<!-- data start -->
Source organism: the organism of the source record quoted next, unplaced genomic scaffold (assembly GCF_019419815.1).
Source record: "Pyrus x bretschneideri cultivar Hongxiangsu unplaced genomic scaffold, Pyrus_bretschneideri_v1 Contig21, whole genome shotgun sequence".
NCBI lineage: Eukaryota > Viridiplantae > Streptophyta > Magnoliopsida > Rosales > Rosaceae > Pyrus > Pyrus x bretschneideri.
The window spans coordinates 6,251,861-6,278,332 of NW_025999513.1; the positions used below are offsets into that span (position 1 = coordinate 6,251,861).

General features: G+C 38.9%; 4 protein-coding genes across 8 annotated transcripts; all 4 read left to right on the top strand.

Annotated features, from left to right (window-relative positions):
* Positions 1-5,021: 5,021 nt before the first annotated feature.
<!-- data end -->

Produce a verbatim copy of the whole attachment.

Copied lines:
Source organism: the organism of the source record quoted next, unplaced genomic scaffold (assembly GCF_019419815.1).
Source record: "Pyrus x bretschneideri cultivar Hongxiangsu unplaced genomic scaffold, Pyrus_bretschneideri_v1 Contig21, whole genome shotgun sequence".
NCBI lineage: Eukaryota > Viridiplantae > Streptophyta > Magnoliopsida > Rosales > Rosaceae > Pyrus > Pyrus x bretschneideri.
The window spans coordinates 6,251,861-6,278,332 of NW_025999513.1; the positions used below are offsets into that span (position 1 = coordinate 6,251,861).

General features: G+C 38.9%; 4 protein-coding genes across 8 annotated transcripts; all 4 read left to right on the top strand.

Annotated features, from left to right (window-relative positions):
* Positions 1-5,021: 5,021 nt before the first annotated feature.